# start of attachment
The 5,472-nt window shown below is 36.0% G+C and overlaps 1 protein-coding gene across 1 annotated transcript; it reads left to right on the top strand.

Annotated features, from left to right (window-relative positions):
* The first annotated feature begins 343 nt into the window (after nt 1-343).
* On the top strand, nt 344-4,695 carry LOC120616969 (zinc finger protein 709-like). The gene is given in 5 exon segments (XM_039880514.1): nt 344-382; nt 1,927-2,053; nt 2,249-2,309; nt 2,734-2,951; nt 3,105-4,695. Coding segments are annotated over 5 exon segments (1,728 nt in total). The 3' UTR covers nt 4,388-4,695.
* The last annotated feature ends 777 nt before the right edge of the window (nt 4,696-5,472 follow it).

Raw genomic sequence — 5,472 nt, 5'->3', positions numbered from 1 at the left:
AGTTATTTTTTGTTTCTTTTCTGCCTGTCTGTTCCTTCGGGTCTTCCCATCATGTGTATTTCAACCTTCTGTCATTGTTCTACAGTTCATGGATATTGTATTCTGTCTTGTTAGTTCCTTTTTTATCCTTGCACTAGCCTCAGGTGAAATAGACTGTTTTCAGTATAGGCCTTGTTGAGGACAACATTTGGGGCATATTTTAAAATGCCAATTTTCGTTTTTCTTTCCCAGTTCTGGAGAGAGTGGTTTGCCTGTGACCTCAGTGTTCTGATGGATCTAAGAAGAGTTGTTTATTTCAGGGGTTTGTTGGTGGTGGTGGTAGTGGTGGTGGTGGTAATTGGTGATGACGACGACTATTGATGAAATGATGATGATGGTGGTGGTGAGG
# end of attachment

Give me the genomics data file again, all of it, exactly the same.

The 5,472-nt window shown below is 36.0% G+C and overlaps 1 protein-coding gene across 1 annotated transcript; it reads left to right on the top strand.

Annotated features, from left to right (window-relative positions):
* The first annotated feature begins 343 nt into the window (after nt 1-343).
* On the top strand, nt 344-4,695 carry LOC120616969 (zinc finger protein 709-like). The gene is given in 5 exon segments (XM_039880514.1): nt 344-382; nt 1,927-2,053; nt 2,249-2,309; nt 2,734-2,951; nt 3,105-4,695. Coding segments are annotated over 5 exon segments (1,728 nt in total). The 3' UTR covers nt 4,388-4,695.
* The last annotated feature ends 777 nt before the right edge of the window (nt 4,696-5,472 follow it).

Raw genomic sequence — 5,472 nt, 5'->3', positions numbered from 1 at the left:
AGTTATTTTTTGTTTCTTTTCTGCCTGTCTGTTCCTTCGGGTCTTCCCATCATGTGTATTTCAACCTTCTGTCATTGTTCTACAGTTCATGGATATTGTATTCTGTCTTGTTAGTTCCTTTTTTATCCTTGCACTAGCCTCAGGTGAAATAGACTGTTTTCAGTATAGGCCTTGTTGAGGACAACATTTGGGGCATATTTTAAAATGCCAATTTTCGTTTTTCTTTCCCAGTTCTGGAGAGAGTGGTTTGCCTGTGACCTCAGTGTTCTGATGGATCTAAGAAGAGTTGTTTATTTCAGGGGTTTGTTGGTGGTGGTGGTAGTGGTGGTGGTGGTAATTGGTGATGACGACGACTATTGATGAAATGATGATGATGGTGGTGGTGAGG